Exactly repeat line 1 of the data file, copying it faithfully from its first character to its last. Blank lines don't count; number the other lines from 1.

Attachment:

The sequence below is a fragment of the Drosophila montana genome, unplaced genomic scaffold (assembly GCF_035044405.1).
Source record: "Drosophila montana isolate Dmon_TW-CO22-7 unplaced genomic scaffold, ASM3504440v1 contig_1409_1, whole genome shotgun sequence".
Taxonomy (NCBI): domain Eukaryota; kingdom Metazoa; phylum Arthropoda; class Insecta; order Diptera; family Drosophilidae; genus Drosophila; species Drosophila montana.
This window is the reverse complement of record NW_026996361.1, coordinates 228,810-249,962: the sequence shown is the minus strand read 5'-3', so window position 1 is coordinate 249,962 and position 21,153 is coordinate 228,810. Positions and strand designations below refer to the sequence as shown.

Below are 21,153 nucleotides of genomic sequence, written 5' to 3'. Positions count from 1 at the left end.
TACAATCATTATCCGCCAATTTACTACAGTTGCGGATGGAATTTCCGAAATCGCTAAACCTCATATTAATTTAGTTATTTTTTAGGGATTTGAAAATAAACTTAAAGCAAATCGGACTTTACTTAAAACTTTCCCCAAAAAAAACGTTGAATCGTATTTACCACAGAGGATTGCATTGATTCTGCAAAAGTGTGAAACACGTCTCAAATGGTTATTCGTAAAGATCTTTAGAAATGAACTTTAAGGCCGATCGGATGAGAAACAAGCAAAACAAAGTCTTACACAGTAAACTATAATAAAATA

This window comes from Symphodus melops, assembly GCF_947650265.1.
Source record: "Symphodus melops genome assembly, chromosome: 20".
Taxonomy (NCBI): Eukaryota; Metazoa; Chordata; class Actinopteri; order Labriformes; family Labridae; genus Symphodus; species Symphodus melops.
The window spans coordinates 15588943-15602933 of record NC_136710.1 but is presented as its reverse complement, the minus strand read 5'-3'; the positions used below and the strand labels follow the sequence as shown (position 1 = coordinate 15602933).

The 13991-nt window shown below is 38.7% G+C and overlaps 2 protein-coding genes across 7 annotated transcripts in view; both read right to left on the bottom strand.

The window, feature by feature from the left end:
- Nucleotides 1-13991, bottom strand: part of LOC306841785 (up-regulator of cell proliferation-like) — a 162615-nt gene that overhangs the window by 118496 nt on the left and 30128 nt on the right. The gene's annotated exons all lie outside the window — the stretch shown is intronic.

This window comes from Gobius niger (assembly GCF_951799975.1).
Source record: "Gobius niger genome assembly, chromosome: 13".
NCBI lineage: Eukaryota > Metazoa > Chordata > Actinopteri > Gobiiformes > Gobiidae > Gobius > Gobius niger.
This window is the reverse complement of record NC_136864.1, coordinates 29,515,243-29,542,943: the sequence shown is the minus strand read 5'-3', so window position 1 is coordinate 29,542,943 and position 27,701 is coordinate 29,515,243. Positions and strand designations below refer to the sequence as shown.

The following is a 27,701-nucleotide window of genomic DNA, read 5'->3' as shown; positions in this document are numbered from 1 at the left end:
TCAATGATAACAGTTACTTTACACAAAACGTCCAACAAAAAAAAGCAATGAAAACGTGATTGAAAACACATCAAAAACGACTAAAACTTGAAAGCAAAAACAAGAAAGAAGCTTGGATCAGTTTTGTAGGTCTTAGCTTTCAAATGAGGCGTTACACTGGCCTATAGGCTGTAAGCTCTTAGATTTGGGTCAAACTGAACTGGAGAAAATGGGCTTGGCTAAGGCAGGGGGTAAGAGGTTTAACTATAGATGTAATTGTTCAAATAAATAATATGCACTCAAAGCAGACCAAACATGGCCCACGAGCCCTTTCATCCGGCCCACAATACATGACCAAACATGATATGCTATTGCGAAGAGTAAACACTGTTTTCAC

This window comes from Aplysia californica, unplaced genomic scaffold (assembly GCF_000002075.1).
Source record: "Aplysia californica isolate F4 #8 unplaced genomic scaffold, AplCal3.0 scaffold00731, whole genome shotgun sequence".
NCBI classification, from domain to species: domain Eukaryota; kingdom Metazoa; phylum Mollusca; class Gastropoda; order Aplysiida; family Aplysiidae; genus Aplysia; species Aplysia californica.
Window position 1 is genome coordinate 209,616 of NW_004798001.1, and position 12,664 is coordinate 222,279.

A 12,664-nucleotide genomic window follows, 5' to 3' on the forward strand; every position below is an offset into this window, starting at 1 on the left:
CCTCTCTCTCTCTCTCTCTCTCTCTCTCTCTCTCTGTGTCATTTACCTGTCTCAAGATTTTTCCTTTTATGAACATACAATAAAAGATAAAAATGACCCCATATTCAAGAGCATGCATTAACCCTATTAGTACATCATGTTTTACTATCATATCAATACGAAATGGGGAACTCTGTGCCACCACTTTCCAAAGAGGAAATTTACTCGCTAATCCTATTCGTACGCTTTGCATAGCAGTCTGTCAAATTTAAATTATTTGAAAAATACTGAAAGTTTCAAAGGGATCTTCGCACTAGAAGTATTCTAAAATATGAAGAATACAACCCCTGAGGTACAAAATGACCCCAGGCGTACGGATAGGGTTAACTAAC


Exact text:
The sequence below is a fragment of the Drosophila montana genome, unplaced genomic scaffold (assembly GCF_035044405.1).